Roger E. Broggie
Born(1908-10-02)October 2, 1908
DiedNovember 4, 1991(1991-11-04) (aged 83)
OccupationMechanical engineer
Years active1939–1975

Roger Edward Broggie (October 2, 1908 – November 4, 1991) was an American mechanical engineer who worked with Walt Disney and the Walt Disney Company. He is considered the first Disney Imagineer.

Early life

Broggie was born in 1908, in Pittsfield, Massachusetts. He graduated from Mooseheart Child City's high school in the western suburbs of Chicago, Illinois in 1927.[1] With vocational machine shop training, he moved to Los Angeles, California where he worked for companies such as Technicolor and Bell and Howell.[1] He worked at General Service Studios with film industry pioneers including David O. Selznick and Charlie Chaplin.[1]

Disney career

In 1939, he joined the Disney Studios as a precision machinist. Broggie's initial assignments included installing the multiplane camera at the new Burbank studio, working with Ub Iwerks on special effects.[2] In 1949, Broggie worked with Walt Disney to create model trains for Disney's 1/2 mile-long Carolwood Pacific Railroad located in the backyard of Disney's home. Broggie is credited with supervising the building of the Lilly Belle, a one-eighth scale miniature working live steam locomotive named for Disney's wife, Lillian.

Promoted to head of the Disney Studios Machine Shop in 1950, Broggie became the transportation specialist. He created the special effects for the film 20,000 Leagues Under the Sea and as the plans for Disneyland were developed in the early 1950s, he oversaw development of the Santa Fe & Disneyland Railroad, the Disneyland Monorail, and the Matterhorn Bobsleds at Disneyland. He was instrumental in developing the mechanical aspects of all Disney attractions at Disneyland and Walt Disney World, including the Omnimover ride transit system (with co-developer, Bert Brundage).[3]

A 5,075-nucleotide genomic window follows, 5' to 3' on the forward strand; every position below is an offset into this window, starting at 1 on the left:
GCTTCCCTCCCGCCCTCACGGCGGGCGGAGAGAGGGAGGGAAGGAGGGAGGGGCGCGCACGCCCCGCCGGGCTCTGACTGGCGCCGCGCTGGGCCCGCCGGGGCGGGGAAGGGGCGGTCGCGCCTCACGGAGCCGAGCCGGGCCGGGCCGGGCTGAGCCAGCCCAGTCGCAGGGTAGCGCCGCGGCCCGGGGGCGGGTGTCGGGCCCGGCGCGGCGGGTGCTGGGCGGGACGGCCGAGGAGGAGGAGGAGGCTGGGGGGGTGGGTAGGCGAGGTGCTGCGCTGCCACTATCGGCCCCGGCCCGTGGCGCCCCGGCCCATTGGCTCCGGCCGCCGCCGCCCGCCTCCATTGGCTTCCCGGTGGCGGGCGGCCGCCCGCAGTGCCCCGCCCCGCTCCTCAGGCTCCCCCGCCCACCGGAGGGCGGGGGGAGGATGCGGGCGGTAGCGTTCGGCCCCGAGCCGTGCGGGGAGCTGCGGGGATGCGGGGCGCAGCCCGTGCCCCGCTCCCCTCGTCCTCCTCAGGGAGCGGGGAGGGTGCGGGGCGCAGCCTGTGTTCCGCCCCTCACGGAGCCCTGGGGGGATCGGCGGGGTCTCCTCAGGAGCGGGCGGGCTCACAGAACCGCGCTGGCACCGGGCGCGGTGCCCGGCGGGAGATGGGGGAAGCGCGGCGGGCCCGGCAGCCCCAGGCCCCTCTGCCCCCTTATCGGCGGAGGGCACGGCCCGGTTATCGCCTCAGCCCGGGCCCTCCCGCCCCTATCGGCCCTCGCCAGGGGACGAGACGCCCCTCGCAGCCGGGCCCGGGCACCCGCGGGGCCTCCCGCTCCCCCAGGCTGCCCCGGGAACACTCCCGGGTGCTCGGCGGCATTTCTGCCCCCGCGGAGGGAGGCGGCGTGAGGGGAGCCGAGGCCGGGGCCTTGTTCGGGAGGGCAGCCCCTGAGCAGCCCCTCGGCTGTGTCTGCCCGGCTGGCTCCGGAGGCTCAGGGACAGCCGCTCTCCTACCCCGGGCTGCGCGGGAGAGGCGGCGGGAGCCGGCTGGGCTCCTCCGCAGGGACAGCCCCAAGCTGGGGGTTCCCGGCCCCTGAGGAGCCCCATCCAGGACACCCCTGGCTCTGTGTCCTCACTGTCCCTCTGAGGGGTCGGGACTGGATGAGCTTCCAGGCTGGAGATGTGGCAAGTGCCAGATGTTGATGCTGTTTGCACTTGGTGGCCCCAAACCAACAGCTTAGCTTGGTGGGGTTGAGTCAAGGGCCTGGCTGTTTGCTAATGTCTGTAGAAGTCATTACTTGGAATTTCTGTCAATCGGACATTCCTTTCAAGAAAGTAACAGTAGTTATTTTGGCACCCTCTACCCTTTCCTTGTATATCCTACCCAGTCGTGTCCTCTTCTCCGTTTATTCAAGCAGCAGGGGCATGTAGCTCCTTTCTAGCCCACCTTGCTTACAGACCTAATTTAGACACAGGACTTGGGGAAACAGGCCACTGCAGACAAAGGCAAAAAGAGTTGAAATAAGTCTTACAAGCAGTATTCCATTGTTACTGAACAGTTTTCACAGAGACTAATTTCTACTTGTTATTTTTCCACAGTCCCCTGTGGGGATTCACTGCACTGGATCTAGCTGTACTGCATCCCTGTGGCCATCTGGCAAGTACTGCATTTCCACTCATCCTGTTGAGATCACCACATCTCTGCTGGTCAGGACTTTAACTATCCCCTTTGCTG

He and his machine shop coworkers developed the first fully functioning Audio-Animatronic human figure in the form of a seated Abraham Lincoln in 1963. Between 1973 and 1975, Broggie worked on the EPCOT Center project at Walt Disney World Resort in Florida.[4]

After retiring to Carmel, California, he continued to consult for Walt Disney Imagineering. He was named a Disney Legend in 1990 and died on November 4, 1991, at his home in Carmel.


Walt Disney World Railroad No. 3 Roger E. Broggie

The Walt Disney World Railroad's (WDWRR) No. 3 locomotive was named after Broggie.[5] During its rebuild, Broggie did not like the sound of the locomotive's original bell and commented that it "sounded like a hammer hitting an old frying pan."[5] Per advice of Broggie, WDWRR restoration supervisor George Britton secretly swapped out the No. 3 locomotive's original bell with the Liberty Belle stern-wheeler's bell.[5] On October 21, 2003, Michael Broggie and Roger Broggie, Jr rededicated the No. 3 locomotive in honor of their father.[6]

On March 30, 2007, he was honored with a window on Main Street, U.S.A. at Disneyland. The text reads: "Can Do Machine Works / Mechanical Wonders / Live Steam Engines / Magical Illusions / Cameras / Roger Broggie, Shopmaster / Advisor to the Magic Makers".

See also


  1. ^ a b c Broggie (2014), pp. 129–130.
  2. ^ "Broggie, Roger E." D23: The Official Disney Fan Club. Archived from the original on September 6, 2015. Retrieved May 19, 2017.
  3. ^ Broggie, Roger E.; Brundage, Bert W. (1971). "United States Patent: 3554130 - AMUSEMENT RIDE SYSTEM". USPTO. Retrieved 14 December 2017.
  4. ^ Walt Disney's Railroad Story
  5. ^ a b c Broggie (2014), p. 332.
  6. ^ Broggie, Michael (Winter 2004). "View from the Cupola..." (PDF). Carolwood Chronicle. No. 20. Carolwood Pacific Historical Society. p. 8. Archived from the original (PDF) on May 31, 2017. Retrieved May 31, 2017.